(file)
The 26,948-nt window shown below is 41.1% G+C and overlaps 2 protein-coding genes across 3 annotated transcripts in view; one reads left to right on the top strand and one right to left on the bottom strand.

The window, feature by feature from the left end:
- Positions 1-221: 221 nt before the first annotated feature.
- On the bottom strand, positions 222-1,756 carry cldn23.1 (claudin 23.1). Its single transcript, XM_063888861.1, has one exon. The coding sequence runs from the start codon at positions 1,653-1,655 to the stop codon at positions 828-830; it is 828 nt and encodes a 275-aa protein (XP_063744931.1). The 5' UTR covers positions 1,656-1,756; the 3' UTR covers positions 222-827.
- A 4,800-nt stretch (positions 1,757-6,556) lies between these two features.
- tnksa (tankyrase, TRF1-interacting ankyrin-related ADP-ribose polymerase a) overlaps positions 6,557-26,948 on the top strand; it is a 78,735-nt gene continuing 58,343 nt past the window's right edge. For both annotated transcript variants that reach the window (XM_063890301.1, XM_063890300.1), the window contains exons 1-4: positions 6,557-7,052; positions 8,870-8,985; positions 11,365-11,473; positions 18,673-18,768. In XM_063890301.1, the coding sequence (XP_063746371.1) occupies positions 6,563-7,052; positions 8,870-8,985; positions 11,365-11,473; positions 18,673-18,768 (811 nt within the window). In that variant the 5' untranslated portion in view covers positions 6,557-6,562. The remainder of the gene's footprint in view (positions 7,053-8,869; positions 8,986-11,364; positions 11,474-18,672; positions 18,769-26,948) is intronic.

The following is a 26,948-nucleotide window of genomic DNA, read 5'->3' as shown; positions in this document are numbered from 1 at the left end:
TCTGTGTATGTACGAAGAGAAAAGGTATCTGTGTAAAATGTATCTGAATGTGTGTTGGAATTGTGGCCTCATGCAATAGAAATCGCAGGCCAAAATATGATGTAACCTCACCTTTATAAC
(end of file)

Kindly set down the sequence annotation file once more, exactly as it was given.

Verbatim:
The 26,948-nt window shown below is 41.1% G+C and overlaps 2 protein-coding genes across 3 annotated transcripts in view; one reads left to right on the top strand and one right to left on the bottom strand.

The window, feature by feature from the left end:
- Positions 1-221: 221 nt before the first annotated feature.
- On the bottom strand, positions 222-1,756 carry cldn23.1 (claudin 23.1). Its single transcript, XM_063888861.1, has one exon. The coding sequence runs from the start codon at positions 1,653-1,655 to the stop codon at positions 828-830; it is 828 nt and encodes a 275-aa protein (XP_063744931.1). The 5' UTR covers positions 1,656-1,756; the 3' UTR covers positions 222-827.
- A 4,800-nt stretch (positions 1,757-6,556) lies between these two features.
- tnksa (tankyrase, TRF1-interacting ankyrin-related ADP-ribose polymerase a) overlaps positions 6,557-26,948 on the top strand; it is a 78,735-nt gene continuing 58,343 nt past the window's right edge. For both annotated transcript variants that reach the window (XM_063890301.1, XM_063890300.1), the window contains exons 1-4: positions 6,557-7,052; positions 8,870-8,985; positions 11,365-11,473; positions 18,673-18,768. In XM_063890301.1, the coding sequence (XP_063746371.1) occupies positions 6,563-7,052; positions 8,870-8,985; positions 11,365-11,473; positions 18,673-18,768 (811 nt within the window). In that variant the 5' untranslated portion in view covers positions 6,557-6,562. The remainder of the gene's footprint in view (positions 7,053-8,869; positions 8,986-11,364; positions 11,474-18,672; positions 18,769-26,948) is intronic.

The following is a 26,948-nucleotide window of genomic DNA, read 5'->3' as shown; positions in this document are numbered from 1 at the left end:
TCTGTGTATGTACGAAGAGAAAAGGTATCTGTGTAAAATGTATCTGAATGTGTGTTGGAATTGTGGCCTCATGCAATAGAAATCGCAGGCCAAAATATGATGTAACCTCACCTTTATAAC